The next series of 12 element test games have Rome meeting each of the Spanish armies of the II/39 list; the Iberian, the Lusitanian and the Celtiberian. Among the Spanish, the Iberian is the only army to have arable terrain while the others enjoy the Spanish hills. This may mean the use of seldom seen terrain features such as fields, rivers, and enclosures in place of the usual difficult hill and wood.
During the Hispanic campaign game posted earlier here, Rome has never fought the Spanish with an even number of elements, so this will be an opportunity to demonstrate their true worth. The first games in each series Rome use the basic DBA list and subsequent games may see the use of an allied contingent.
2 x Cv (including general), 2 x hastati (4Bd), 2 x principes (4Bd), 2 x triarii (Sp), 2 x velites (Ps), 2 x Latin auxiliaries (4Ax).
1 x general (Cv), 1 x light horse (LH), 6 x scutarii (3Ax), 4 x caetrati (Ps).
Test game one
With arable ground as home terrain for both sides, the Iberians positioned a BUA, a gentle hill and two scrub areas. Iberia deployed first and anchored on the BUA extended her forces in a long line holding little back in reserve. Rome deployed her heavy infantry along the crest of the gentle hill with auxilia and velites forming on the flanks; only the cavalry were held in reserve.
Determined to make short work of the battle, Roman infantry moved straight toward the Iberian line. Both flanks were covered by skirmishers and auxilia and if needed, the cavalry would support their efforts.
Despite the loss of cavalry and velites, Rome methodically ground the Iberian into submission, 4 – 3 for Rome.
Test game two
With the terrain slightly altered, the Iberian had the advantage of the hill and gave possession of the farmstead over to the Roman side. Rome made to alteration to her deployment as it served well during the previous game.
As the lines slowly closed on one another, the Iberians were hesitant to leave their hill position, Rome gambled and moved the Equites to the left side intent on helping the velites and auxilia roll up the Iberian right flank.
Roman auxilia and velites were able to take out several skirmish units and added to the slaughter the legion was creating brought the game to a quick end, 4 – 1 for Rome.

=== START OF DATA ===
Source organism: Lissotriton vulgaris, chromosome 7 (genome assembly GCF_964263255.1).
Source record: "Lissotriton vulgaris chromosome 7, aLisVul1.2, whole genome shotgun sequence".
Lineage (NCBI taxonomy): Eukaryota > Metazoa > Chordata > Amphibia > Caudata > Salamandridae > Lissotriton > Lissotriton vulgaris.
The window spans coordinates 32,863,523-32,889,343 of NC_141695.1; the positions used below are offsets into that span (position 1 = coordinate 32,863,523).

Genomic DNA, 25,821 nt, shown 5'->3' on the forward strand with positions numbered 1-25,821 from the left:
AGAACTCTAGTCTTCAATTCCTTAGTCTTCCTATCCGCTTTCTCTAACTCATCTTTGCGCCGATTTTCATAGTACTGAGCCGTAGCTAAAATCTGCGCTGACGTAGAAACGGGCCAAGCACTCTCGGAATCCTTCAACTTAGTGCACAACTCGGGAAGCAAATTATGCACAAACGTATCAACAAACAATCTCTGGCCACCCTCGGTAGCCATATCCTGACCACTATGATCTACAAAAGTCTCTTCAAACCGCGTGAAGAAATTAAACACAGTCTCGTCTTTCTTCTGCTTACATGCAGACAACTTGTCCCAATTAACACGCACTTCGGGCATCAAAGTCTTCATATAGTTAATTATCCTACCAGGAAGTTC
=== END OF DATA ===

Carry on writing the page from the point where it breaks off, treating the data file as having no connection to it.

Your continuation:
Test game three
This time scrub and gentle hill were space further apart such that Rome could take advantage of only one terrain feature; Rome deployed with her right resting on the hill leaving the scrub area as a position from which to attack from.
The main Iberian line moved slowly forward so as to give the LH and skirmishers time to position themselves on the Roman left flank. The maneuver did have the desired effect and both sides were trading deadly blows. By turn five, the game was even 3 – 3 and both sides were feeling exhausted.
Rome had deftly neutralized the Iberian flank attack but this meant the reserve troops were could not be used elsewhere. Luckily, the heavy infantry were able to beat back the Iberian assaults and managed to maintain a steady line. The score still held at even, Rome’s next pip score was 1. The general with the reserve cavalry right wheeled and charged a lone Iberian skirmisher; Iberian skirmishers have been known to send enemy cavalry recoiling back, but this was not one of those times, 4 – 3 for Rome.
In two of the three matches, Iberia performed well enough to have Rome gasping for air. Cavalry (general) attacking Roman blade can help turn the tide, so he must not be positioned too far back behind the battle line. The Iberians were 4Ax which they held their ground on even combat results unlike their lighter 3Ax cousins.
Having won all three games, Rome did not feel compelled to use an allied contingent.
Next; the Lusitanian